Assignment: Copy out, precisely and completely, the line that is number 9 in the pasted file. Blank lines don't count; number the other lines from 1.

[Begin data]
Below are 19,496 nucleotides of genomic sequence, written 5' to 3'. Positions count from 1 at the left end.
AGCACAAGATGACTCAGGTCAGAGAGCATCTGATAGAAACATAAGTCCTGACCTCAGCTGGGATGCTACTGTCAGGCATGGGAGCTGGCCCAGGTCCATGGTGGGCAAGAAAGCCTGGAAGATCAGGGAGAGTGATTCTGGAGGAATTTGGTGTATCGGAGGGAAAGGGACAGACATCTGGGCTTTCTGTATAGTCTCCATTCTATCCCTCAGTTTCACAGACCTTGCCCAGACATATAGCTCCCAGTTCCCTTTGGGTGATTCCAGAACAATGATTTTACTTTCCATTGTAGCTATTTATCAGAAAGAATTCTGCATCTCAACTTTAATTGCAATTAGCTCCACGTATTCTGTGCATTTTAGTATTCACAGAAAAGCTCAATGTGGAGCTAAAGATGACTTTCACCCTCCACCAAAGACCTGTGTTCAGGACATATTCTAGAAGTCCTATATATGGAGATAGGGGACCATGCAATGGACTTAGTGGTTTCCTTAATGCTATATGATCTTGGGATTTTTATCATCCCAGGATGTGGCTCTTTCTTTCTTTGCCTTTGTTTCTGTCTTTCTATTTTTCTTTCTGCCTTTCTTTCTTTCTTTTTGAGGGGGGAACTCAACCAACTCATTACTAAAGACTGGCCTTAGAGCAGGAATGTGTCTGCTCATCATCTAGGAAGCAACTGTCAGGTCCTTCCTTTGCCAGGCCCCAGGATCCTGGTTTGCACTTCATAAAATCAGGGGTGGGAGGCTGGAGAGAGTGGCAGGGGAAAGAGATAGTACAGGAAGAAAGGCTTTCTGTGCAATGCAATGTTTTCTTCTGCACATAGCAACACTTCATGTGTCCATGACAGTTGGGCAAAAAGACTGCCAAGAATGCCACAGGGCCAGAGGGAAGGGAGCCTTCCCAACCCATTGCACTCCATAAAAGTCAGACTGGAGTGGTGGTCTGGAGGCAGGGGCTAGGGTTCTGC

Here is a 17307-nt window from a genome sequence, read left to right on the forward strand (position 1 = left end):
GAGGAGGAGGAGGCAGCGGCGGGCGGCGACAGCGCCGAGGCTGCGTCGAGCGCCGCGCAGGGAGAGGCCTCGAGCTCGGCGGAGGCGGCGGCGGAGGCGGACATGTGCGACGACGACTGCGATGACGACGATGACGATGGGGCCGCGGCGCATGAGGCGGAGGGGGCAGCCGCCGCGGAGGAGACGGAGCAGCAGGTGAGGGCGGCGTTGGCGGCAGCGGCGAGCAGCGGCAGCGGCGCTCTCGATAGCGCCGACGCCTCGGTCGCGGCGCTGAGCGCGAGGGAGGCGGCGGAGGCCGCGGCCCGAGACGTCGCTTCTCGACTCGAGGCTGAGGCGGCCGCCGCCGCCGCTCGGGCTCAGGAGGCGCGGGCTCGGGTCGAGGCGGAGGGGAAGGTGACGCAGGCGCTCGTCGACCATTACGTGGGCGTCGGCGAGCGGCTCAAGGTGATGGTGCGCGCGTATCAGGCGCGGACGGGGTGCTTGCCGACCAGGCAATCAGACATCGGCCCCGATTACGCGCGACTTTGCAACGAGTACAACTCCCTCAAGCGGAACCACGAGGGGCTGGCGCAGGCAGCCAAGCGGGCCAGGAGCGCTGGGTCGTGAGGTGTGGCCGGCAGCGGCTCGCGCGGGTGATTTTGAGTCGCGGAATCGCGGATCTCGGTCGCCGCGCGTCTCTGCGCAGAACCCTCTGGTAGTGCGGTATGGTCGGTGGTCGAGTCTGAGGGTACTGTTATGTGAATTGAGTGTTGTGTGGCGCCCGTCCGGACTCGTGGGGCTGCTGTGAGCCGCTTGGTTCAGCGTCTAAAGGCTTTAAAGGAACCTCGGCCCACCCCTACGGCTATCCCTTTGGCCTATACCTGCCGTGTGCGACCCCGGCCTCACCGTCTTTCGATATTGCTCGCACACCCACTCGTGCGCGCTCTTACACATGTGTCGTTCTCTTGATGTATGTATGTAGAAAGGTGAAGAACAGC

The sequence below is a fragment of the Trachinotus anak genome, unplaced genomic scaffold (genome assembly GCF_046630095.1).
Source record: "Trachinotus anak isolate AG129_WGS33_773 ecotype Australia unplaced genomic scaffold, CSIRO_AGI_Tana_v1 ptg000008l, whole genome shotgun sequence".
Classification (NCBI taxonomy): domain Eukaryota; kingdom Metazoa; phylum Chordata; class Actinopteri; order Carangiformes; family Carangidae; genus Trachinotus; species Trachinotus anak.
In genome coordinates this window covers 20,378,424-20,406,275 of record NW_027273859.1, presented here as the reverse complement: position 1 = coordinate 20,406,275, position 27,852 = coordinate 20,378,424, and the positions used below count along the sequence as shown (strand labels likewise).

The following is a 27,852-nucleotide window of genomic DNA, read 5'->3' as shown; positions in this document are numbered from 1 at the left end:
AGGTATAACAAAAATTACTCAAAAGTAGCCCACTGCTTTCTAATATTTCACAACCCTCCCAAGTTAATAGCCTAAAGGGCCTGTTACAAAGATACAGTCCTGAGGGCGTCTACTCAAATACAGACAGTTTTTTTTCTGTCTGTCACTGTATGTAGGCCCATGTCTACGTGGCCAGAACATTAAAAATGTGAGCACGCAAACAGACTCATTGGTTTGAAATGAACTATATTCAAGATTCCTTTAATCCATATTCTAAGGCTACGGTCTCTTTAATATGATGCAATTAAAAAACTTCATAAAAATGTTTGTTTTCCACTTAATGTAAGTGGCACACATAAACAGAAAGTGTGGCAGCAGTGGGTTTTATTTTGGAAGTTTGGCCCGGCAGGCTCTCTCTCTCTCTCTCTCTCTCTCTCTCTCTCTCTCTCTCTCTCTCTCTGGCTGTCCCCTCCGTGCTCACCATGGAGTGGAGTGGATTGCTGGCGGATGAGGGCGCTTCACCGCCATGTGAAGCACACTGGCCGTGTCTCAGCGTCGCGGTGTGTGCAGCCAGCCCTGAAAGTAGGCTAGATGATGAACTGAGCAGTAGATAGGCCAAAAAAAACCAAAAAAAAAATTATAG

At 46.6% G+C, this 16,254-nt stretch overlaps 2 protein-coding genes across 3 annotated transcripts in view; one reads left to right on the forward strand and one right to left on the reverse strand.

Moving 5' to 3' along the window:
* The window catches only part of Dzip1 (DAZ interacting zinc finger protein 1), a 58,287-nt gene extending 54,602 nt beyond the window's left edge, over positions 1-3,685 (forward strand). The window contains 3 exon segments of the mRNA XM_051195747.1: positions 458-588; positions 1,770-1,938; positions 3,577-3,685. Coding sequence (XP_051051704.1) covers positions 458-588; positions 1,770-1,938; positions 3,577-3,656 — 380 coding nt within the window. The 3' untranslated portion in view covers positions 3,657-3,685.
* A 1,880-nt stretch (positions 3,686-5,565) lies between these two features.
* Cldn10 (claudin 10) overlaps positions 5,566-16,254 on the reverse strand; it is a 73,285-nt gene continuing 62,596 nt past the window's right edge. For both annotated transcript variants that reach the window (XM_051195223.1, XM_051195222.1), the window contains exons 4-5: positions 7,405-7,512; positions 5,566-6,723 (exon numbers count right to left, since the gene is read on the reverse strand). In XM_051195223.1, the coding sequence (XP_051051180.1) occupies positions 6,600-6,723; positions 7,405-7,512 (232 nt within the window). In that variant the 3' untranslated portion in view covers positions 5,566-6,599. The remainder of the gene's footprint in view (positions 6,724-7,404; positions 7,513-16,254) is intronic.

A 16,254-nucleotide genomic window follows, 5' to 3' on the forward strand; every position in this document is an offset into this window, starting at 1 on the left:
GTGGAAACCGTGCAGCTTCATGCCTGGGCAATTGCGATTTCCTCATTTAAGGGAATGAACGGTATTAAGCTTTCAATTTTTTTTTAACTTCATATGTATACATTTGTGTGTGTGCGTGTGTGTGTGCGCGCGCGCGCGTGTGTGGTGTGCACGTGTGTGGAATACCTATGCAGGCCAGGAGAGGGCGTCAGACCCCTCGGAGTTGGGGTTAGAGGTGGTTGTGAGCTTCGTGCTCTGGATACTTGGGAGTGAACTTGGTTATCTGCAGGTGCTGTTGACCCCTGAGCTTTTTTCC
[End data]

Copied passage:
The following is a 27,852-nucleotide window of genomic DNA, read 5'->3' as shown; positions in this document are numbered from 1 at the left end: